It seems that the parliamentary majority’s MPs still have not learned the lessons of Petro Poroshenko’s defeat in the elections. In the first place, Ukrainian people voted against attempts to impose the ideology of cave nationalism on society at the state level, including a forced use of one language, one worldview and one behaviour pattern.

The language law that was put to vote today will only split Ukraine, rather than uniting it. It plants a time bomb under the unstable Ukrainian society as it is. Moreover, this law can further expand the gap between parts of Ukraine, not to mention the Donbas and the Crimea, which are not controlled by the Ukrainian government now. It seems that some MPs have forgotten that "those who live in a glass house should not throw stones."

For the sake of civil peace and order, for the sake of returning trust among the society and citizens' trust towards the government, the Opposition Bloc faction suggests that a moratorium should be introduced in Ukraine prohibiting consideration of draft laws and decrees splitting the country, namely those ones relating to language issues, religion and confessional life, as well as some discordant points of history. The moratorium must be in force for at least three years. During this time, the Verkhovna Rada should focus on matters of social and economic nature, as well as on problems of peace. It should adopt those laws that are expected of us: regarding the implementation of the Minsk Agreements. We are simply obliged to ramp our industry up to its full capacity, to enable businesses to develop, to overcome negative trends in society and to improve the living standards of Ukrainians.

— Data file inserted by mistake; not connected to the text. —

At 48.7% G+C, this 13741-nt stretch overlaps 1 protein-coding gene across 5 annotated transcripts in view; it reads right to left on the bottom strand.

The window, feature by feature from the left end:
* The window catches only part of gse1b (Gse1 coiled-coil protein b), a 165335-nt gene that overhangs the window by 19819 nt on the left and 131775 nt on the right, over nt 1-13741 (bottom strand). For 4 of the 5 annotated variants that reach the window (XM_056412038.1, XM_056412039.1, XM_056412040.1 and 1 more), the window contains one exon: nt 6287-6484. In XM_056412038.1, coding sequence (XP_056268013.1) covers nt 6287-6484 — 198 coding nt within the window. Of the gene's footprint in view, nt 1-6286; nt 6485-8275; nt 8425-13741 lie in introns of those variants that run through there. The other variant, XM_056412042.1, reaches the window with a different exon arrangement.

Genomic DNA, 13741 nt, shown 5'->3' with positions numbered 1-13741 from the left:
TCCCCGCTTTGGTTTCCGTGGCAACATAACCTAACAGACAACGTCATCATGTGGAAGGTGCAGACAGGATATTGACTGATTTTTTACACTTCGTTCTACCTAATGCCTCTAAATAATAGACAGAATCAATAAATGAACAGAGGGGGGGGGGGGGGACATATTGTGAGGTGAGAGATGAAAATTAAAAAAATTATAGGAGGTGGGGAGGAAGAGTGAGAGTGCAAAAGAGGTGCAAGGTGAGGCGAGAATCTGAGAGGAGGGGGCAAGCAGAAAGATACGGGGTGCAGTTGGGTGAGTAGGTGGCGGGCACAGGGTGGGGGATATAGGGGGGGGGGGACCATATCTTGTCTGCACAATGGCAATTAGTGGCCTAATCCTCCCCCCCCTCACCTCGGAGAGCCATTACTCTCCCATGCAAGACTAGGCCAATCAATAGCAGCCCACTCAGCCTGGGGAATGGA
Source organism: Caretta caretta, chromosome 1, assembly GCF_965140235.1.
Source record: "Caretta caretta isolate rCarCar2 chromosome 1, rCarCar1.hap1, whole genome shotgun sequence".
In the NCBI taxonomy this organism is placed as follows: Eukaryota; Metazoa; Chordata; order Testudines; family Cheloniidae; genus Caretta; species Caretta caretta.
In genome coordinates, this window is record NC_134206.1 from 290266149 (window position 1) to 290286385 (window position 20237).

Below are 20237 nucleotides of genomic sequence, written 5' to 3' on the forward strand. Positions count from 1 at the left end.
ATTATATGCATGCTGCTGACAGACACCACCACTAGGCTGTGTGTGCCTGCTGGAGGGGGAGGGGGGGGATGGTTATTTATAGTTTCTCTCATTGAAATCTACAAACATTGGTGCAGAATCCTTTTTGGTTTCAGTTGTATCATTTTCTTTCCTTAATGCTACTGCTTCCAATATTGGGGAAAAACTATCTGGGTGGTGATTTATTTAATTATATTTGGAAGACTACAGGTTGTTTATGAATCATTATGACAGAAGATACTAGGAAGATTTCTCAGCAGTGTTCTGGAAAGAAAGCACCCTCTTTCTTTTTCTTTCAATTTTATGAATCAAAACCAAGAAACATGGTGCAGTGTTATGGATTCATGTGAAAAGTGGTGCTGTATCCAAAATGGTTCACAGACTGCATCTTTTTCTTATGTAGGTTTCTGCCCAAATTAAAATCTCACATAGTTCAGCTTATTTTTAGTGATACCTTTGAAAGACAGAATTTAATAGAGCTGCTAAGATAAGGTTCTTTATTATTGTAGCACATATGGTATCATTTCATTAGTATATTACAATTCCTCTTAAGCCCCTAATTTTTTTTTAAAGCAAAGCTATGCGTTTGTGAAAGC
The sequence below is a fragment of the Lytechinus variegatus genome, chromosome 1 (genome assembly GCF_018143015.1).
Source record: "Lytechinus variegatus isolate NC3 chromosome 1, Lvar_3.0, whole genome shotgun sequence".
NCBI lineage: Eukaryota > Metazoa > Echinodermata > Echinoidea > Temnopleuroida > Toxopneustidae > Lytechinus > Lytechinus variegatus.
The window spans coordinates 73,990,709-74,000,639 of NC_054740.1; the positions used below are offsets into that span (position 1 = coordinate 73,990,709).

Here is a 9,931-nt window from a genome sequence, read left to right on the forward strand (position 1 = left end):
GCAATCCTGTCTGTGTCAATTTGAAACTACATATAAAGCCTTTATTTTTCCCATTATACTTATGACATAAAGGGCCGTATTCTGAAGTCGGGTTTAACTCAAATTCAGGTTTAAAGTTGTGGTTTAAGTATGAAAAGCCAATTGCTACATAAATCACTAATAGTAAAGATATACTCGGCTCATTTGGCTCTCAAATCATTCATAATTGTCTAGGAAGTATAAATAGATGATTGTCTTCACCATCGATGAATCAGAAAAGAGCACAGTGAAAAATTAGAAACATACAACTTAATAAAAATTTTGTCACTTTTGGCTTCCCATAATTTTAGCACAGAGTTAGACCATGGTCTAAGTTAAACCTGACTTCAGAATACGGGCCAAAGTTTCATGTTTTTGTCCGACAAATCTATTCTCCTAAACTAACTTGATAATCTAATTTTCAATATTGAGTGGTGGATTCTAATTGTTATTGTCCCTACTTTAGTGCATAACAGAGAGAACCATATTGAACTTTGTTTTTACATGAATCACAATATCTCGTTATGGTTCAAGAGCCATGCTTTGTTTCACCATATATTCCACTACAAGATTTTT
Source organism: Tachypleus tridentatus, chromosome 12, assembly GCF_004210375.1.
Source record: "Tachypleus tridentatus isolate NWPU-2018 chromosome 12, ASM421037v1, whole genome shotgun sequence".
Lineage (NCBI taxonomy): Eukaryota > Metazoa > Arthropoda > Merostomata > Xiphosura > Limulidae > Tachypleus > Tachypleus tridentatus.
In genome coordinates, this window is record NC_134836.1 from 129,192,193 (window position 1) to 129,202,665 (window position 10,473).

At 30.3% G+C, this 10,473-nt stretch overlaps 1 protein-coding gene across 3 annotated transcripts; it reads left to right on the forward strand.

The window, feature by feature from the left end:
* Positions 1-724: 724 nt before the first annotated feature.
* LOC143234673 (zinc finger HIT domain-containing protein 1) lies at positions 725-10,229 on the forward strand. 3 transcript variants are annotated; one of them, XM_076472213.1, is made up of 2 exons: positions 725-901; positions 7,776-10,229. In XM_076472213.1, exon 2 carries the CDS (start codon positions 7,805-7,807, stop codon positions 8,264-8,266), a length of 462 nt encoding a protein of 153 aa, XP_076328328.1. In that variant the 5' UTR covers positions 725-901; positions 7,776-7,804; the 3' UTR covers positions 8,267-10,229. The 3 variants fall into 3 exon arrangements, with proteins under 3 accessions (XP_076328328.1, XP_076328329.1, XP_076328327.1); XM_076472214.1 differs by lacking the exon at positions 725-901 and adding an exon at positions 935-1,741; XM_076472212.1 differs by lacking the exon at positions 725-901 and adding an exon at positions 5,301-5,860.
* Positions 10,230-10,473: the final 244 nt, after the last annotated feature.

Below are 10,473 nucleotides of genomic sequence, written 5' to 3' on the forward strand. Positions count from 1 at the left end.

We believe that it is not the time for the language law now. Does Ukraine really have the oppression of the Ukrainian language? Ask citizens: are they being persecuted because they speak Ukrainian? Are they being discriminated?

On the contrary, the language bill in its current version is discriminatory in nature. It seems that its authors decided to repay for all the complexes that arose against the background of a convoluted history that saw oppression of the Ukrainian language in the Russian Empire and in the interwar Poland. A simple analysis of the draft law shows that it is much more reactionary than those ones that once prejudiced the Ukrainian language. It simply destroys Russian, Hungarian, Polish, Bulgarian and other languages in Ukraine.

I understand perfectly why this law was needed at the stage of the presidential elections. With its help, they tried to ensure Petro Poroshenko’s victory among voters having a nationalist mind-set. Now advocates of the law can relax. Their tactics did not work. Ukrainian people made an appraisal of these initiatives.

I am sure that everyone who lacked wisdom today, those ones whose irresponsible actions can lead to an increased degree of tension in society, will have to bear moral and political responsibility for this.